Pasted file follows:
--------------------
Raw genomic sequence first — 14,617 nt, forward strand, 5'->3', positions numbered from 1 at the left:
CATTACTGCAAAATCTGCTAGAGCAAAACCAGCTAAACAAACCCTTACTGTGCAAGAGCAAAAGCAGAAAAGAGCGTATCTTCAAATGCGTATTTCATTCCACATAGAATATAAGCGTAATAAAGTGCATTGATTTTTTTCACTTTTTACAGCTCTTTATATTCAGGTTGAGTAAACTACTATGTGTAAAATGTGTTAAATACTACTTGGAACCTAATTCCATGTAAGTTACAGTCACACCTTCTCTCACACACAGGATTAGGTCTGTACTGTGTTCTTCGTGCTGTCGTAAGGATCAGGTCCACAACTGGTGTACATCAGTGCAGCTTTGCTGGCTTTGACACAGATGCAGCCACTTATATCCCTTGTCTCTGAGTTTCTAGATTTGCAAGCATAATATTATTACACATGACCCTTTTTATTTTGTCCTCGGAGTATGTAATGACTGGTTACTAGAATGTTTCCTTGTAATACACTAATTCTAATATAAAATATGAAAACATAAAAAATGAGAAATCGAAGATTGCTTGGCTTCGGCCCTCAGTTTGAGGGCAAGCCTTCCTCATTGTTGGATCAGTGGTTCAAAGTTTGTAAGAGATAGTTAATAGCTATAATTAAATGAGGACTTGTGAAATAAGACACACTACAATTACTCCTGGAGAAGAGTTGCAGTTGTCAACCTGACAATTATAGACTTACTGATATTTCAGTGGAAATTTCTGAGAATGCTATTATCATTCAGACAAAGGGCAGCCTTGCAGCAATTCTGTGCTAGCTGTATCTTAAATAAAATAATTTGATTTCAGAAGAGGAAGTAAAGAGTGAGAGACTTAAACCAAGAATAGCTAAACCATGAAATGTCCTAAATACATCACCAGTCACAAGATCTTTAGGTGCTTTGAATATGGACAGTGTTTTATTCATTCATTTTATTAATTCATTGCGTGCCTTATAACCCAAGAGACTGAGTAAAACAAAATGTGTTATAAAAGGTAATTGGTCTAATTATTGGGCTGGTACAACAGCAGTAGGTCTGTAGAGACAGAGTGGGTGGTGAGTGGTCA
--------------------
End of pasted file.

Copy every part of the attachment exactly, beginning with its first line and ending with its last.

Raw genomic sequence first — 14,617 nt, forward strand, 5'->3', positions numbered from 1 at the left:
CATTACTGCAAAATCTGCTAGAGCAAAACCAGCTAAACAAACCCTTACTGTGCAAGAGCAAAAGCAGAAAAGAGCGTATCTTCAAATGCGTATTTCATTCCACATAGAATATAAGCGTAATAAAGTGCATTGATTTTTTTCACTTTTTACAGCTCTTTATATTCAGGTTGAGTAAACTACTATGTGTAAAATGTGTTAAATACTACTTGGAACCTAATTCCATGTAAGTTACAGTCACACCTTCTCTCACACACAGGATTAGGTCTGTACTGTGTTCTTCGTGCTGTCGTAAGGATCAGGTCCACAACTGGTGTACATCAGTGCAGCTTTGCTGGCTTTGACACAGATGCAGCCACTTATATCCCTTGTCTCTGAGTTTCTAGATTTGCAAGCATAATATTATTACACATGACCCTTTTTATTTTGTCCTCGGAGTATGTAATGACTGGTTACTAGAATGTTTCCTTGTAATACACTAATTCTAATATAAAATATGAAAACATAAAAAATGAGAAATCGAAGATTGCTTGGCTTCGGCCCTCAGTTTGAGGGCAAGCCTTCCTCATTGTTGGATCAGTGGTTCAAAGTTTGTAAGAGATAGTTAATAGCTATAATTAAATGAGGACTTGTGAAATAAGACACACTACAATTACTCCTGGAGAAGAGTTGCAGTTGTCAACCTGACAATTATAGACTTACTGATATTTCAGTGGAAATTTCTGAGAATGCTATTATCATTCAGACAAAGGGCAGCCTTGCAGCAATTCTGTGCTAGCTGTATCTTAAATAAAATAATTTGATTTCAGAAGAGGAAGTAAAGAGTGAGAGACTTAAACCAAGAATAGCTAAACCATGAAATGTCCTAAATACATCACCAGTCACAAGATCTTTAGGTGCTTTGAATATGGACAGTGTTTTATTCATTCATTTTATTAATTCATTGCGTGCCTTATAACCCAAGAGACTGAGTAAAACAAAATGTGTTATAAAAGGTAATTGGTCTAATTATTGGGCTGGTACAACAGCAGTAGGTCTGTAGAGACAGAGTGGGTGGTGAGTGGTCA